Student Digital Literacy
Student Digital Literacy
Ensure students have the fundamental skill sets they need from the early grades through college to be fully engaged in technology-mediated learning opportunities and to develop lifelong fluencies for success in a digital world.
What is the issue and why is it important?
Literacy means not only the ability to read and write, but also to be fluent in a world of digital information. Digitally literate citizens have the knowledge and skills to access, evaluate, manipulate, utilize, design and develop information — and ultimately to learn from the digital environment. While educators have known for some time that students needed these skills, it is only recently that state agencies have recognized their responsibility to ensure that students at all levels learn to comprehend and communicate digital information at varying levels throughout their education. This responsibility means laying the groundwork for digital literacy in the very early grades.
Digital literacy skills are critical for an informed and productive citizenry as a gateway to social, political, educational and economic participation. Digital literacy belongs beside reading, writing and math as a fundamental skill in the modern world. Schools need to adopt a digital literacy curriculum beginning in the elementary grades to ensure that students develop the necessary skills in a stepwise, systematic way.
What if SREB states do not make adequate progress on this issue?
A 2016 Stanford University study of nearly 8,000 secondary school and college students in 12 states makes clear that these skills are unlikely to develop on their own. It shows that most students cannot distinguish between an advertisement and a news article or determine the source of the information. Eighty percent of middle graders thought an ad marked as “sponsored content” was a legitimate news article. High school students couldn’t discern between fake news accounts and actual news sources on social media. College students were not able to evaluate the credibility of a website or wade through contradictory results of a Google search to find reliable and accurate information.
Yet, more and more, employers require digital literacy as an employment skill, and the Pew Research Center recognizes it as one of the foundational tools of life-long learning and success. Digital literacy is often correlated with career achievement and productivity. The future competitiveness of American companies in the knowledge-based global economy could well depend upon the digital fluency of our workforce.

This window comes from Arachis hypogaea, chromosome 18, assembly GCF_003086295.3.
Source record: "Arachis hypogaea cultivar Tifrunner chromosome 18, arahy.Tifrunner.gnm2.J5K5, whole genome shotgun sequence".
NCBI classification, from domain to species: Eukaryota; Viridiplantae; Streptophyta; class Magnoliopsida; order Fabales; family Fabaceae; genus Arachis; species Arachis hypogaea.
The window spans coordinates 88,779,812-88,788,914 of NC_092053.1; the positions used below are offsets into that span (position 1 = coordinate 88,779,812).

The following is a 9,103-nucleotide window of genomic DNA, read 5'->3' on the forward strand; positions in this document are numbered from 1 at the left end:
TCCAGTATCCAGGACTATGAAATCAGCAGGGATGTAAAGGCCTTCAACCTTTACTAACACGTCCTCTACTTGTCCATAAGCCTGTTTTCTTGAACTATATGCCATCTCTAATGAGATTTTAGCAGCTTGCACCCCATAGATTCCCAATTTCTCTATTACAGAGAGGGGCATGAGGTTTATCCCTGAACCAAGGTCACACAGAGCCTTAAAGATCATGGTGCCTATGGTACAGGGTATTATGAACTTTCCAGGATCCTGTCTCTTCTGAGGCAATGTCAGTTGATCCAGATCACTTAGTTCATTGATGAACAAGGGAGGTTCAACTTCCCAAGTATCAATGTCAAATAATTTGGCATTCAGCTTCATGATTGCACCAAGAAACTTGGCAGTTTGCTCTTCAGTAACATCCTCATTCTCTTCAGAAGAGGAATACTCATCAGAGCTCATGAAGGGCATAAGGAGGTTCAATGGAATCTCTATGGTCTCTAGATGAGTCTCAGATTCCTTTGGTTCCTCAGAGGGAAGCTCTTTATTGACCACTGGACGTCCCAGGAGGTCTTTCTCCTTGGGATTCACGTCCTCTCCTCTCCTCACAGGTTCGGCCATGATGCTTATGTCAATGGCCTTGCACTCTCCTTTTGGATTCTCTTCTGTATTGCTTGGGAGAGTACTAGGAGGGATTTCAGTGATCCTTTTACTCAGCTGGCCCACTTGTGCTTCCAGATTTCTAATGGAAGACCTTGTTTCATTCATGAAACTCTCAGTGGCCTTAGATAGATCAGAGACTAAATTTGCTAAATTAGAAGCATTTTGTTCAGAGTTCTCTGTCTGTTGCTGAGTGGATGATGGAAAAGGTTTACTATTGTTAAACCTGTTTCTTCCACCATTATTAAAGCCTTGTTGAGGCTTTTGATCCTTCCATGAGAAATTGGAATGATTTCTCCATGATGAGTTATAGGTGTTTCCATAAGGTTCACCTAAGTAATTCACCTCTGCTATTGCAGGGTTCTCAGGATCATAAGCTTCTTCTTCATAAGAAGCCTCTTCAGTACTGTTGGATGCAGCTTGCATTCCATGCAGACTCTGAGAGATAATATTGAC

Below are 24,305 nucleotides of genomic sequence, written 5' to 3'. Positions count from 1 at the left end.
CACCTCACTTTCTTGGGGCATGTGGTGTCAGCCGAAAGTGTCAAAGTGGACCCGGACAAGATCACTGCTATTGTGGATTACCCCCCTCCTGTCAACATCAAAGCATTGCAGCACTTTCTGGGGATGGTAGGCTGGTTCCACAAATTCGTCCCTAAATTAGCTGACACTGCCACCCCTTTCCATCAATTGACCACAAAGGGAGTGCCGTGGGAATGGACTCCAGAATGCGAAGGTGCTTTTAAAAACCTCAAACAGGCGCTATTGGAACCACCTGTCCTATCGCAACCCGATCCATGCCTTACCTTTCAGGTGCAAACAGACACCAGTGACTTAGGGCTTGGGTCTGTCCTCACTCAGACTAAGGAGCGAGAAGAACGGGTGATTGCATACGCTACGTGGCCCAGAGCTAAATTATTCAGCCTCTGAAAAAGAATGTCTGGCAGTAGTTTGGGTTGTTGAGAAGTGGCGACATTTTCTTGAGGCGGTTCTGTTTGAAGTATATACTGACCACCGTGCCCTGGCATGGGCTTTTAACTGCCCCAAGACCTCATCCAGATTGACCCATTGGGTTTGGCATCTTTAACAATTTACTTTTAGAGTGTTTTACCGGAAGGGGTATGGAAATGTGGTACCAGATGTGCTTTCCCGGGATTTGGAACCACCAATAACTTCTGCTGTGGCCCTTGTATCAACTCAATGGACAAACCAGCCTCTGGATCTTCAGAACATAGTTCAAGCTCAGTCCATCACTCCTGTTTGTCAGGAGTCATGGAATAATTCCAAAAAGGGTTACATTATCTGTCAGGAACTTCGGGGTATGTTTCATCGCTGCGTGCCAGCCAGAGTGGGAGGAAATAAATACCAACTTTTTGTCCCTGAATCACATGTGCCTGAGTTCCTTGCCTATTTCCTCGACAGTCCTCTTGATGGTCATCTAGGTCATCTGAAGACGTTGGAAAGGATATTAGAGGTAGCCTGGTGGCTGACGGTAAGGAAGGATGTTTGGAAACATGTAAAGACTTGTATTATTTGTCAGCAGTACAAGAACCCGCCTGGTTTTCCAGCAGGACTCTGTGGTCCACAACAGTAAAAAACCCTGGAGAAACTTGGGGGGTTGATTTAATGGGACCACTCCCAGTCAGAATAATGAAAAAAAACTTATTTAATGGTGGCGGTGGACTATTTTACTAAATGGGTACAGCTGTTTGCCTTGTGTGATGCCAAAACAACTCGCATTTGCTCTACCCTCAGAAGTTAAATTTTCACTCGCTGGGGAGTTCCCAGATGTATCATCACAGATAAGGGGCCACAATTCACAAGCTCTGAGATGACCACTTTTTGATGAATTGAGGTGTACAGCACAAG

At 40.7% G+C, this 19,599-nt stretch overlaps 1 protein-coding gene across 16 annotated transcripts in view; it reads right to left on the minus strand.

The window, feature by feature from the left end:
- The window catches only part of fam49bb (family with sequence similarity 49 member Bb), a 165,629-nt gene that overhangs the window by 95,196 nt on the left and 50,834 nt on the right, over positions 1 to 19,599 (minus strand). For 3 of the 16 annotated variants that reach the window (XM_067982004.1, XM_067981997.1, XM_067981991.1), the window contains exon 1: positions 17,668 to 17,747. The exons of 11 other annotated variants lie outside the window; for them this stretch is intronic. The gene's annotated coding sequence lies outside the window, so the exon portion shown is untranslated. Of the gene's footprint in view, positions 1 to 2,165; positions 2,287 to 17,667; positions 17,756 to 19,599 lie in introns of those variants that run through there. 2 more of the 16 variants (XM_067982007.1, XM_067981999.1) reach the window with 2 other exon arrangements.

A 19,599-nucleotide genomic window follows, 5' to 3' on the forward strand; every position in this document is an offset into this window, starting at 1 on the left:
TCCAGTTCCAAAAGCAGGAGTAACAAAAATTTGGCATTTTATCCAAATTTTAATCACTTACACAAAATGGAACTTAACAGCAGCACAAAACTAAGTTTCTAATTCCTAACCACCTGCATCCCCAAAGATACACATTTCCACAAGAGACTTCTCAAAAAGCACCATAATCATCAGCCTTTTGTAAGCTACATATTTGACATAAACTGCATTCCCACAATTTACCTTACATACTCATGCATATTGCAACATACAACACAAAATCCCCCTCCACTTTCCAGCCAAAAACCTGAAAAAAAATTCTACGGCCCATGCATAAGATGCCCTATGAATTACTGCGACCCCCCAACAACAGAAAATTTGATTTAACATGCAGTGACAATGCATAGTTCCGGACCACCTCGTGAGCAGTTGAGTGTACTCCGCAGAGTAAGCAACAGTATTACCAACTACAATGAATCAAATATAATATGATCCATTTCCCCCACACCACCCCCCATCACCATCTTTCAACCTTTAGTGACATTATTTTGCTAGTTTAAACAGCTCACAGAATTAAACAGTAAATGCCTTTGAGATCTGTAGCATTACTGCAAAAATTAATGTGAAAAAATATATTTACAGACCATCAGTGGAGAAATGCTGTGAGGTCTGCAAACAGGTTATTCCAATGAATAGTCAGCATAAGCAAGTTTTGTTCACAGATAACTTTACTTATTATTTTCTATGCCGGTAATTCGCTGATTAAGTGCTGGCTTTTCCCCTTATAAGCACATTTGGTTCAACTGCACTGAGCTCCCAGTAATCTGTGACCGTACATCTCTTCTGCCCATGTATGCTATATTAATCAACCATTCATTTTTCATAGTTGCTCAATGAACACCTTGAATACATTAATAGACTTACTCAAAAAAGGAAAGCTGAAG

Research shows that a lack of digital literacy skills contributes to a “digital divide.” People with lower incomes, the elderly, the less-educated, the unemployed, and people with disabilities have less access to digital communications — and therefore less opportunity to build skills related to the technology. Many of these people are already marginalized; their digital illiteracy only adds to their isolation because they are unable to access support networks, government services, political processes, or economic opportunities.
Digital literacy belongs beside reading, writing and math as a fundamental skill in the modern world.
Digital literacy competencies must become an everyday part of the learning experience of school children; these skills should be integrated into instruction at all levels. Organizations such as P21.org and ISTE (International Society for Technology in Education) have undertaken significant work. The P21 framework for 21st century learning provides information and media on the topic and it has laid out technology literacy skills. ISTE has developed student standards that incorporate digital literacy to help students thrive in an ever-evolving technological world. Each of ISTE’s seven standards (empowered learner, digital citizen, knowledge constructor, innovative designer, computational thinker, creative communicator, and global collaborator) include four indicators used in measuring achievement of the standards.
P21 and ISTE have laid the groundwork for students’ incremental digital literacy skills. States should adopt PK-20 digital literacy standards and incorporate the required skills into the curriculum so that students graduate with the digital skills they need to enter the workforce.
For postsecondary education, the Association for College and Research Libraries (ACRL, a division of the American Library Association) has developed a framework for information literacy in higher education. ACRL has also developed a free information literacy toolkit to help individuals and groups understand and implement the framework. Marshall University librarians have designed an original literacy assessment based on the ACRL rubric and Degree Qualifications Profile from the Lumina Pathways project, with specific skill sets for associate, bachelor’s and graduate degrees.